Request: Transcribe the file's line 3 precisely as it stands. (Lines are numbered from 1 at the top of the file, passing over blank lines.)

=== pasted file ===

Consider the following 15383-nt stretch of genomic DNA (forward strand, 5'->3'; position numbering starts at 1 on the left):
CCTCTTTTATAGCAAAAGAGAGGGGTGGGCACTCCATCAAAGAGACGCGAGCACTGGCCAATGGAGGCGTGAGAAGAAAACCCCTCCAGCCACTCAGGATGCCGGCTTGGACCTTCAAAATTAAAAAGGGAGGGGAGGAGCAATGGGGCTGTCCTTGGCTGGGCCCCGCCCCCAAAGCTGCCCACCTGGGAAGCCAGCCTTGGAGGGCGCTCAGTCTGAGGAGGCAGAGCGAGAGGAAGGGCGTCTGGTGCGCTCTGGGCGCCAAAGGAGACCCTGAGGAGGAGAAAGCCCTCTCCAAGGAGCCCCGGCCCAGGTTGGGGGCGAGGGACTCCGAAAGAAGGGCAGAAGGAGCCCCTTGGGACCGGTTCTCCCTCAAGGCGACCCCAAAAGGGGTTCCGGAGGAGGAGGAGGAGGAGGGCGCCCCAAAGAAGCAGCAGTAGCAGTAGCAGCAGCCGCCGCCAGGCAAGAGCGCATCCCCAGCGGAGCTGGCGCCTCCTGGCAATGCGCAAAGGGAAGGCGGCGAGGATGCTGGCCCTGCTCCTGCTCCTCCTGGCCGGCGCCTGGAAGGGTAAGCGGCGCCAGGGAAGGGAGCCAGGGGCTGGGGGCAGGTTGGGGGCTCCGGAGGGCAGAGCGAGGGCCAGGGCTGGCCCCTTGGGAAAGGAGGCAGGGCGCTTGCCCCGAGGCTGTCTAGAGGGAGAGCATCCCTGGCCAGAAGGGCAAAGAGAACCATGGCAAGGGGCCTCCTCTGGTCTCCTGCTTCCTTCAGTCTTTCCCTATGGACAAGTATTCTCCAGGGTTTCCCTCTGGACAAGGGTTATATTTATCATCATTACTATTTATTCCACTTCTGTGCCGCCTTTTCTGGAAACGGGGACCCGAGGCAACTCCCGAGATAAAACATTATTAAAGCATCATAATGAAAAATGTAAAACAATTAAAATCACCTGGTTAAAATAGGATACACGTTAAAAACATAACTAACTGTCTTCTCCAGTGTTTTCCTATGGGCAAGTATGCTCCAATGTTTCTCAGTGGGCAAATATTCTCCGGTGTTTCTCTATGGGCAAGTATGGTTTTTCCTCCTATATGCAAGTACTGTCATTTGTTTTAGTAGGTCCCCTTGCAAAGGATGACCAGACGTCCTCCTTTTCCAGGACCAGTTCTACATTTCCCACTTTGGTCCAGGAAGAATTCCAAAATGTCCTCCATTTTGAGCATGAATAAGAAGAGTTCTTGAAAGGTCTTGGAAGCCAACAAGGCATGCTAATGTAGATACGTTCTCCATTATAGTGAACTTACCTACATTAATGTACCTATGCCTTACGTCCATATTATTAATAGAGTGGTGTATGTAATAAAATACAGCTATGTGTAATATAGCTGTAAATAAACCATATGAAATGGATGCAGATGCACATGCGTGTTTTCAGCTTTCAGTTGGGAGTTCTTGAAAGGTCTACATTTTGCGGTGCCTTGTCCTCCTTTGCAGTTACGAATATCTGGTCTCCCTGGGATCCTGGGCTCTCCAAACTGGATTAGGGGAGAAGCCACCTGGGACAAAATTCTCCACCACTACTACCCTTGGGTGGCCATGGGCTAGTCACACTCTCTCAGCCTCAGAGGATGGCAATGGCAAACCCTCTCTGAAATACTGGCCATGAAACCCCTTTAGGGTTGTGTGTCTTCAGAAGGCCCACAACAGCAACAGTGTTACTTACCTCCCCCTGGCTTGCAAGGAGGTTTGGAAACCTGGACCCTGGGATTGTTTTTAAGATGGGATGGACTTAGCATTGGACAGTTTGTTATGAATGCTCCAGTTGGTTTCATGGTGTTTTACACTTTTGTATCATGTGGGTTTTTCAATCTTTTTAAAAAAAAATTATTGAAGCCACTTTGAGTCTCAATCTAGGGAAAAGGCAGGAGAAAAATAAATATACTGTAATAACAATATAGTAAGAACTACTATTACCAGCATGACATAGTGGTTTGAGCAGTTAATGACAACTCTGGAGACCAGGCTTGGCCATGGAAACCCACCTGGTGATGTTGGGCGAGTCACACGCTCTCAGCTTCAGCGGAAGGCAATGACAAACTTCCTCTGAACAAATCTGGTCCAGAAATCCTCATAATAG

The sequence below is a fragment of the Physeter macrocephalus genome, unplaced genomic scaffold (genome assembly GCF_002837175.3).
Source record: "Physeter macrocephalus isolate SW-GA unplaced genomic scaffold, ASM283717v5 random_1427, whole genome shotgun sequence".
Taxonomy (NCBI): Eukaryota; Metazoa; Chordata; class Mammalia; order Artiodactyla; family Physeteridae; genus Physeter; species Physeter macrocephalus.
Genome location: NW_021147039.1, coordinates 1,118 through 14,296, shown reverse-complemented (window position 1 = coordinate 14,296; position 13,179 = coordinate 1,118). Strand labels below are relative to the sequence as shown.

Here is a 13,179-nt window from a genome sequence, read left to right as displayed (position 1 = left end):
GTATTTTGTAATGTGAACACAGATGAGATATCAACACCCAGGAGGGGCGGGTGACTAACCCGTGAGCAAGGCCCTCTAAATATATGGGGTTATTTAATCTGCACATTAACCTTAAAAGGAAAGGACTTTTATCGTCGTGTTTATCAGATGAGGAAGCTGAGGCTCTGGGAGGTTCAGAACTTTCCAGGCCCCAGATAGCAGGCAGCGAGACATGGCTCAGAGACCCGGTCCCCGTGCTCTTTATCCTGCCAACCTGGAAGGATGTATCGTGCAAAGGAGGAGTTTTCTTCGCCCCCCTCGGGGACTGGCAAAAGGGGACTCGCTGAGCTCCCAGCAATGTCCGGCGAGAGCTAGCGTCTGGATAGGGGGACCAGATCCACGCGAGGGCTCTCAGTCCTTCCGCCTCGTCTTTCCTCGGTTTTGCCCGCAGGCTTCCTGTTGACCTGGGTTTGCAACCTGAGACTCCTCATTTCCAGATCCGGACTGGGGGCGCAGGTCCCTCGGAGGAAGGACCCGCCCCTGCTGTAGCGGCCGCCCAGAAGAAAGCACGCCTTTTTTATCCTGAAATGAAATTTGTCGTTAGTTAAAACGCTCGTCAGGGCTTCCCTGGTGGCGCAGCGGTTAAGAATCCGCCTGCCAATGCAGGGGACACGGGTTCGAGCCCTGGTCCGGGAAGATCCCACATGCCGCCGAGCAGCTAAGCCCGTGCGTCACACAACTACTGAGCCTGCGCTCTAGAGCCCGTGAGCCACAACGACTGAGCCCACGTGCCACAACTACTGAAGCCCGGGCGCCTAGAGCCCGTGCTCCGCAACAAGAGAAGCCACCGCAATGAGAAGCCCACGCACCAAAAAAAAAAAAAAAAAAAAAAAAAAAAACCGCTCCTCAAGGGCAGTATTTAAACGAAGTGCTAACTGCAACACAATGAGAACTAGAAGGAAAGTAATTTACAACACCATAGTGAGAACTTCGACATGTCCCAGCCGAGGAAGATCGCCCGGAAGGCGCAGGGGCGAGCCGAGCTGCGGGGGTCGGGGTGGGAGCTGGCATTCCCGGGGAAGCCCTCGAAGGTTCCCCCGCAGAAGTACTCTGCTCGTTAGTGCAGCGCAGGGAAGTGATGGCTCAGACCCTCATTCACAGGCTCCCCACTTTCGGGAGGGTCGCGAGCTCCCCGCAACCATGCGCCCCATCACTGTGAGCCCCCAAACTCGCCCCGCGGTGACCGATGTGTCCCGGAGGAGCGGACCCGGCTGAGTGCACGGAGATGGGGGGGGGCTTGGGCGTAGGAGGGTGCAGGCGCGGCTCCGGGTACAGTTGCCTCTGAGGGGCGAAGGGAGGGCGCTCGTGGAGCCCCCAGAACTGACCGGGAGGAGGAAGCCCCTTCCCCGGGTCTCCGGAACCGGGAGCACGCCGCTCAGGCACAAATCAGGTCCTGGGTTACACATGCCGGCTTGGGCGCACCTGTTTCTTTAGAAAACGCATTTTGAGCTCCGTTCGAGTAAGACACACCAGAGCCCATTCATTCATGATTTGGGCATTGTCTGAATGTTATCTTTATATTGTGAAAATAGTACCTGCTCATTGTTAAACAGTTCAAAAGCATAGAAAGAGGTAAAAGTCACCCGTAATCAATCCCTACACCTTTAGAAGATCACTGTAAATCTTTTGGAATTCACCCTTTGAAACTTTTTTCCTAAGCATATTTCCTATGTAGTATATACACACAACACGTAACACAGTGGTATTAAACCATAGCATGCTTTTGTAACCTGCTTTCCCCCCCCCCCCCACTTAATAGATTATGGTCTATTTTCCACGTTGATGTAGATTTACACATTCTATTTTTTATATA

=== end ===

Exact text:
The sequence below is a fragment of the Physeter macrocephalus genome, unplaced genomic scaffold (genome assembly GCF_002837175.3).